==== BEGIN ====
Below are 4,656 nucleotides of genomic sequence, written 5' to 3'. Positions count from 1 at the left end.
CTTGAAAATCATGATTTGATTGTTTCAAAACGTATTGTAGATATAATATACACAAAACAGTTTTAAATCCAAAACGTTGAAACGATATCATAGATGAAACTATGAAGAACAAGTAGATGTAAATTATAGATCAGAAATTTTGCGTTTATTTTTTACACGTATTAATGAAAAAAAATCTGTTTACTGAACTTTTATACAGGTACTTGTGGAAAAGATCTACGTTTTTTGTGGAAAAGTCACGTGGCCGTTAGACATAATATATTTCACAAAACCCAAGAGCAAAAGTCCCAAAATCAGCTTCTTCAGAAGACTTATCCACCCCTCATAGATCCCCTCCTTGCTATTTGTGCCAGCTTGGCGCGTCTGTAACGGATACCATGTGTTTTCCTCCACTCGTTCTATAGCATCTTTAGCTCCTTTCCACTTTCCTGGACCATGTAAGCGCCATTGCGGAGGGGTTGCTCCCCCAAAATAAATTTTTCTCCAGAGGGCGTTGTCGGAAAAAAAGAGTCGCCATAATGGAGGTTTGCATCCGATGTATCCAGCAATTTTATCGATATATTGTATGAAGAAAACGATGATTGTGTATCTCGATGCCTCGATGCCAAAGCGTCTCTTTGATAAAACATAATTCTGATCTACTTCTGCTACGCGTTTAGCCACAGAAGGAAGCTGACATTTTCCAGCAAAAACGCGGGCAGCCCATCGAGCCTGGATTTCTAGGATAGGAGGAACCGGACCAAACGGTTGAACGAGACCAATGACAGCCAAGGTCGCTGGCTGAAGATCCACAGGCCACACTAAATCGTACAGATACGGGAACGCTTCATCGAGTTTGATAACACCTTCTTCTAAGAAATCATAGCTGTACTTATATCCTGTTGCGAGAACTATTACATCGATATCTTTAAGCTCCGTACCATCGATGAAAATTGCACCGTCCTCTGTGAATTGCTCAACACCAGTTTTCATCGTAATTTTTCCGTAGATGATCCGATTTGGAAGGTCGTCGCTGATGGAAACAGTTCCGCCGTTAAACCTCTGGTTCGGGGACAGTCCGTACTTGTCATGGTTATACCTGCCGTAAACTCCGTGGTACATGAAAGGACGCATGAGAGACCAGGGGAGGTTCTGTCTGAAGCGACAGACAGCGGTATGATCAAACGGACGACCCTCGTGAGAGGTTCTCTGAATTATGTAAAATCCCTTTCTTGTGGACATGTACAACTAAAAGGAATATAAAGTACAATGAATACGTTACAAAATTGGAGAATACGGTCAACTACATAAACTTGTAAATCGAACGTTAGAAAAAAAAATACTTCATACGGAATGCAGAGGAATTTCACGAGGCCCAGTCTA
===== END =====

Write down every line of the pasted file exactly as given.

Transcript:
Below are 4,656 nucleotides of genomic sequence, written 5' to 3'. Positions count from 1 at the left end.
CTTGAAAATCATGATTTGATTGTTTCAAAACGTATTGTAGATATAATATACACAAAACAGTTTTAAATCCAAAACGTTGAAACGATATCATAGATGAAACTATGAAGAACAAGTAGATGTAAATTATAGATCAGAAATTTTGCGTTTATTTTTTACACGTATTAATGAAAAAAAATCTGTTTACTGAACTTTTATACAGGTACTTGTGGAAAAGATCTACGTTTTTTGTGGAAAAGTCACGTGGCCGTTAGACATAATATATTTCACAAAACCCAAGAGCAAAAGTCCCAAAATCAGCTTCTTCAGAAGACTTATCCACCCCTCATAGATCCCCTCCTTGCTATTTGTGCCAGCTTGGCGCGTCTGTAACGGATACCATGTGTTTTCCTCCACTCGTTCTATAGCATCTTTAGCTCCTTTCCACTTTCCTGGACCATGTAAGCGCCATTGCGGAGGGGTTGCTCCCCCAAAATAAATTTTTCTCCAGAGGGCGTTGTCGGAAAAAAAGAGTCGCCATAATGGAGGTTTGCATCCGATGTATCCAGCAATTTTATCGATATATTGTATGAAGAAAACGATGATTGTGTATCTCGATGCCTCGATGCCAAAGCGTCTCTTTGATAAAACATAATTCTGATCTACTTCTGCTACGCGTTTAGCCACAGAAGGAAGCTGACATTTTCCAGCAAAAACGCGGGCAGCCCATCGAGCCTGGATTTCTAGGATAGGAGGAACCGGACCAAACGGTTGAACGAGACCAATGACAGCCAAGGTCGCTGGCTGAAGATCCACAGGCCACACTAAATCGTACAGATACGGGAACGCTTCATCGAGTTTGATAACACCTTCTTCTAAGAAATCATAGCTGTACTTATATCCTGTTGCGAGAACTATTACATCGATATCTTTAAGCTCCGTACCATCGATGAAAATTGCACCGTCCTCTGTGAATTGCTCAACACCAGTTTTCATCGTAATTTTTCCGTAGATGATCCGATTTGGAAGGTCGTCGCTGATGGAAACAGTTCCGCCGTTAAACCTCTGGTTCGGGGACAGTCCGTACTTGTCATGGTTATACCTGCCGTAAACTCCGTGGTACATGAAAGGACGCATGAGAGACCAGGGGAGGTTCTGTCTGAAGCGACAGACAGCGGTATGATCAAACGGACGACCCTCGTGAGAGGTTCTCTGAATTATGTAAAATCCCTTTCTTGTGGACATGTACAACTAAAAGGAATATAAAGTACAATGAATACGTTACAAAATTGGAGAATACGGTCAACTACATAAACTTGTAAATCGAACGTTAGAAAAAAAAATACTTCATACGGAATGCAGAGGAATTTCACGAGGCCCAGTCTA